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Report on Aira (Japan) — October 1975


Natural Science Event Bulletin, vol. 1, no. 1 (October 1975)
Managing Editor: David Squires.

Aira (Japan) Typical explosive eruptions

Please cite this report as:

Global Volcanism Program, 1975. Report on Aira (Japan) (Squires, D., ed.). Natural Science Event Bulletin, 1:1. Smithsonian Institution. https://doi.org/10.5479/si.GVP.NSEB197510-282080



31.5772°N, 130.6589°E; summit elev. 1117 m

All times are local (unless otherwise noted)

During the summer of 1975 Sakura-jima was normally active. There were 16 explosions in September (figure 1). The highest eruption cloud reached a few thousand meters altitude.

Figure (see Caption) Figure 1. Summary table of explosions from Minami-dake crater at Sakura-jima, October 1975-December 1976. Data courtesy of JMA. [October 1975-May 1976 data were added, and errors in the June 1976-December 1976 data have been corrected from the originally published material.]

Geological Summary. The Aira caldera in the northern half of Kagoshima Bay contains the post-caldera Sakurajima volcano, one of Japan's most active. Eruption of the voluminous Ito pyroclastic flow accompanied formation of the 17 x 23 km caldera about 22,000 years ago. The smaller Wakamiko caldera was formed during the early Holocene in the NE corner of the caldera, along with several post-caldera cones. The construction of Sakurajima began about 13,000 years ago on the southern rim and built an island that was joined to the Osumi Peninsula during the major explosive and effusive eruption of 1914. Activity at the Kitadake summit cone ended about 4,850 years ago, after which eruptions took place at Minamidake. Frequent eruptions since the 8th century have deposited ash on the city of Kagoshima, located across Kagoshima Bay only 8 km from the summit. The largest recorded eruption took place during 1471-76.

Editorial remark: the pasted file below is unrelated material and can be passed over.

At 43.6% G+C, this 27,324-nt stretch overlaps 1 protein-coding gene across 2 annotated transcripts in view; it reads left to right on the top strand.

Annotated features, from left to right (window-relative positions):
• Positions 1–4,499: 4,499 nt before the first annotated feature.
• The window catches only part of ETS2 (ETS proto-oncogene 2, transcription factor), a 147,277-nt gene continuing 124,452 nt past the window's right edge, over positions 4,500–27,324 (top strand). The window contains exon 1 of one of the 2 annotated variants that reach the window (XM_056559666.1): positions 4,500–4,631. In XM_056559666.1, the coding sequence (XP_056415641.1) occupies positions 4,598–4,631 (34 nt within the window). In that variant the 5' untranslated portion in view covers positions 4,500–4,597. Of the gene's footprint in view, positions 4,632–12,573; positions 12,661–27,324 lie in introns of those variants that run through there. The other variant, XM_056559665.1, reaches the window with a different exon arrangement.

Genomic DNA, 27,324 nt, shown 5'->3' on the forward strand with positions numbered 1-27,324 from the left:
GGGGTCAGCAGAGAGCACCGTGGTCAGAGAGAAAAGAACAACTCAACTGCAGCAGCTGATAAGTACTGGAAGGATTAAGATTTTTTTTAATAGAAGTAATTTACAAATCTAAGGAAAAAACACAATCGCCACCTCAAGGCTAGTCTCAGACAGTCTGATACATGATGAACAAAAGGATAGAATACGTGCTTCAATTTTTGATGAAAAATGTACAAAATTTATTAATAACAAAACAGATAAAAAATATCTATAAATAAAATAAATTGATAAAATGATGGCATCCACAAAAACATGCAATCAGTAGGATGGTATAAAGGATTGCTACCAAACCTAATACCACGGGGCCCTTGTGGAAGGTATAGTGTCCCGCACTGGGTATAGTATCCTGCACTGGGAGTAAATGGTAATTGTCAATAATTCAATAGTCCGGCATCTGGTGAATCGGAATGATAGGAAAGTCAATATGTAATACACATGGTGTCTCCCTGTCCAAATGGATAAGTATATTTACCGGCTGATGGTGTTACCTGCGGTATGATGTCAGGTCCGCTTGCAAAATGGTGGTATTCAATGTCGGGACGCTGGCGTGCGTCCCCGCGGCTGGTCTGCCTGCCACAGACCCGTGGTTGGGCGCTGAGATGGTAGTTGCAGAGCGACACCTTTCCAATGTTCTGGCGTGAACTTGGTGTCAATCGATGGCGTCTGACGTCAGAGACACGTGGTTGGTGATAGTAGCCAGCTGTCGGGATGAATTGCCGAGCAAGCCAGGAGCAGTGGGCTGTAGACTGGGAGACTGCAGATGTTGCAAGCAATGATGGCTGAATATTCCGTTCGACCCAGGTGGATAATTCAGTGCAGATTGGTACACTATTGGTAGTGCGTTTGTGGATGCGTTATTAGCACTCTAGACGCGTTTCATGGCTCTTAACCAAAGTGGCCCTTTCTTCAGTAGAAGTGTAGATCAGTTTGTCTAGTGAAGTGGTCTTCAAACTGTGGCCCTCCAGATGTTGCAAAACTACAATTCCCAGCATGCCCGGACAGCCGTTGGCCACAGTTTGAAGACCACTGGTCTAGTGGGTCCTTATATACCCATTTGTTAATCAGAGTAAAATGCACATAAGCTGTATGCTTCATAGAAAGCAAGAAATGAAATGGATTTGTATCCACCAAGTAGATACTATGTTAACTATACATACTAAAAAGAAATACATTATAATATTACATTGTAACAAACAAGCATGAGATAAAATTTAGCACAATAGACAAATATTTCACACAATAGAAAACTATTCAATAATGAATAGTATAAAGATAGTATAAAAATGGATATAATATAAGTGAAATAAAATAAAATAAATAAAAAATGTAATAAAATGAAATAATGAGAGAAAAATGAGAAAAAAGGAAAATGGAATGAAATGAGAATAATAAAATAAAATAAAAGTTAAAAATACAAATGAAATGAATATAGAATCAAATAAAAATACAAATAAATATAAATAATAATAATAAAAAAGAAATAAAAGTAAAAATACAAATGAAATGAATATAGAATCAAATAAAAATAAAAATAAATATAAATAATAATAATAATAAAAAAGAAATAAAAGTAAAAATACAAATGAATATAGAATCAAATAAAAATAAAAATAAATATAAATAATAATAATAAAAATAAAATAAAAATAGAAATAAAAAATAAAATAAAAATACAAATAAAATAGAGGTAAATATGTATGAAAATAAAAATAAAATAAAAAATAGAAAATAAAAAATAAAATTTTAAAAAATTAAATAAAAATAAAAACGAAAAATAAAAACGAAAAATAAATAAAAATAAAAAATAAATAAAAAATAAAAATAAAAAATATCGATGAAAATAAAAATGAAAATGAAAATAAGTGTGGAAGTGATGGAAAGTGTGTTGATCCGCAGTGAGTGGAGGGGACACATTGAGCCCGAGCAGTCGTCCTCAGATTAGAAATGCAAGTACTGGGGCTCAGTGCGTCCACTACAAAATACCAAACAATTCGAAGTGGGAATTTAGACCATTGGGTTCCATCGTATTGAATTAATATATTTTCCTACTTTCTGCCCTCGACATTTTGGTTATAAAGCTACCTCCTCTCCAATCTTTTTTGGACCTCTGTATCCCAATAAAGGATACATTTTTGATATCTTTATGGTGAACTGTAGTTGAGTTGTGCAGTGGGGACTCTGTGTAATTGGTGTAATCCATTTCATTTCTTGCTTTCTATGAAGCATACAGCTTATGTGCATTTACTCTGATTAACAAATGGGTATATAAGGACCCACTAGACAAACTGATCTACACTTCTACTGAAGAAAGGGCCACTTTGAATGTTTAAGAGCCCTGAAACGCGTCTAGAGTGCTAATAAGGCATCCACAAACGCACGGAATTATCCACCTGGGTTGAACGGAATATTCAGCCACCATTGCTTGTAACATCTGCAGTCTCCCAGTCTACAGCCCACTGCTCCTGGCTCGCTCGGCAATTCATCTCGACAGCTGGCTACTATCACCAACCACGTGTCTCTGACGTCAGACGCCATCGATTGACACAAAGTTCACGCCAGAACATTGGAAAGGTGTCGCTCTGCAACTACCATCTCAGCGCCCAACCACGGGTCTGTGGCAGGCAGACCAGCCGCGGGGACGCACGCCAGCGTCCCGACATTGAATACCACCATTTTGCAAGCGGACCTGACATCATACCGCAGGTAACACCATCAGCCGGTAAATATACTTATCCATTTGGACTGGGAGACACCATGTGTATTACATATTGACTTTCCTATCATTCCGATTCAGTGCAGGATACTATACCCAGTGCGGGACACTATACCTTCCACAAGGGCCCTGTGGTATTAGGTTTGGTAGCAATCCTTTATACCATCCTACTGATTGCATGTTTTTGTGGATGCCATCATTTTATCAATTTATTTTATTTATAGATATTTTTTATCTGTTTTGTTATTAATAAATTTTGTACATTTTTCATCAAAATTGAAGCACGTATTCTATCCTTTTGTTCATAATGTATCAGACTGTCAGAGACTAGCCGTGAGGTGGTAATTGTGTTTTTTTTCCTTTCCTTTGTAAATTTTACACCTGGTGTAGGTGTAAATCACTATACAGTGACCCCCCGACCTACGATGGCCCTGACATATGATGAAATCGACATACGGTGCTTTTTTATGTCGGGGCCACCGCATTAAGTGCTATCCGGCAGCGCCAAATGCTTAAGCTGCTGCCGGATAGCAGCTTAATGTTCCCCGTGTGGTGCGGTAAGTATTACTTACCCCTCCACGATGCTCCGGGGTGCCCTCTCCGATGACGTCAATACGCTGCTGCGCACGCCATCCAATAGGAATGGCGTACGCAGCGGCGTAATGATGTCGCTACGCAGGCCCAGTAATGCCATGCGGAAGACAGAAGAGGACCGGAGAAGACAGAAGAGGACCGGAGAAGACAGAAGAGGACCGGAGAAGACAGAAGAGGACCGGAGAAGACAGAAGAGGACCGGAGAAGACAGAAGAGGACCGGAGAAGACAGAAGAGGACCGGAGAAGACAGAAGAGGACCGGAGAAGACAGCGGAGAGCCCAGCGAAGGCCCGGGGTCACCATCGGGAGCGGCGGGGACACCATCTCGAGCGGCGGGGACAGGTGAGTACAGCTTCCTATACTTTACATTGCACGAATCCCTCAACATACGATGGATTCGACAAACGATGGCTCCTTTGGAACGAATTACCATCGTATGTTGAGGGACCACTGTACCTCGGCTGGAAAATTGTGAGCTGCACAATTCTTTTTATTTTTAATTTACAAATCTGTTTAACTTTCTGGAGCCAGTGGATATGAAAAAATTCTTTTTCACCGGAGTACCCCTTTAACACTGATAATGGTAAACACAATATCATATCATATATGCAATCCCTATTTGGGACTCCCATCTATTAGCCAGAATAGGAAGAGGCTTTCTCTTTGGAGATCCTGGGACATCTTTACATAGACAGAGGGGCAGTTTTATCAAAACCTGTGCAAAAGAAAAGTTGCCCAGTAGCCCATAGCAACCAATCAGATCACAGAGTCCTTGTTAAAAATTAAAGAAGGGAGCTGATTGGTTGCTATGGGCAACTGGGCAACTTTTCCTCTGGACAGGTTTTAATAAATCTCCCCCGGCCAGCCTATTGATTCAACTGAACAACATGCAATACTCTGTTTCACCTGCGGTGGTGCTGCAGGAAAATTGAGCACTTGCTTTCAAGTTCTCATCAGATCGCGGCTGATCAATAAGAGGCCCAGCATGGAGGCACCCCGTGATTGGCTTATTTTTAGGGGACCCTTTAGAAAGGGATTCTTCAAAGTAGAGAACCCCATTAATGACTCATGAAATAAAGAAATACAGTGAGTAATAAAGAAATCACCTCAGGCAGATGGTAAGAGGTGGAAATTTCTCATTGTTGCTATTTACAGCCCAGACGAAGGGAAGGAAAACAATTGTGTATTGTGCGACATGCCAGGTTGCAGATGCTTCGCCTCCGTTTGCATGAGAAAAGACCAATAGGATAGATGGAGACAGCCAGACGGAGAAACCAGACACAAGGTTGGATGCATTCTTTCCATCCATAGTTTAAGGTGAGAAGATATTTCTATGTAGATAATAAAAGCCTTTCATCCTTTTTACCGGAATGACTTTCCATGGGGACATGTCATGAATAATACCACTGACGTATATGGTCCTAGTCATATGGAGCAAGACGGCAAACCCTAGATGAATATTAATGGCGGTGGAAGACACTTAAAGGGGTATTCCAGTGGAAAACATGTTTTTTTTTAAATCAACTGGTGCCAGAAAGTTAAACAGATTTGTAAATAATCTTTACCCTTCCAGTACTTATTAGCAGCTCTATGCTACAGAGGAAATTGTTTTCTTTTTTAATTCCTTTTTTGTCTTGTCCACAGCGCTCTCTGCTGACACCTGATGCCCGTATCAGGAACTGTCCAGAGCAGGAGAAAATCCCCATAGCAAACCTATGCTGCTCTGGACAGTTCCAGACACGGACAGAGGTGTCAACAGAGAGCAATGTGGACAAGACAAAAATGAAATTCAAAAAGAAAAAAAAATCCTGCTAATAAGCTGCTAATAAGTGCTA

Information Contacts: JMA, Tokyo.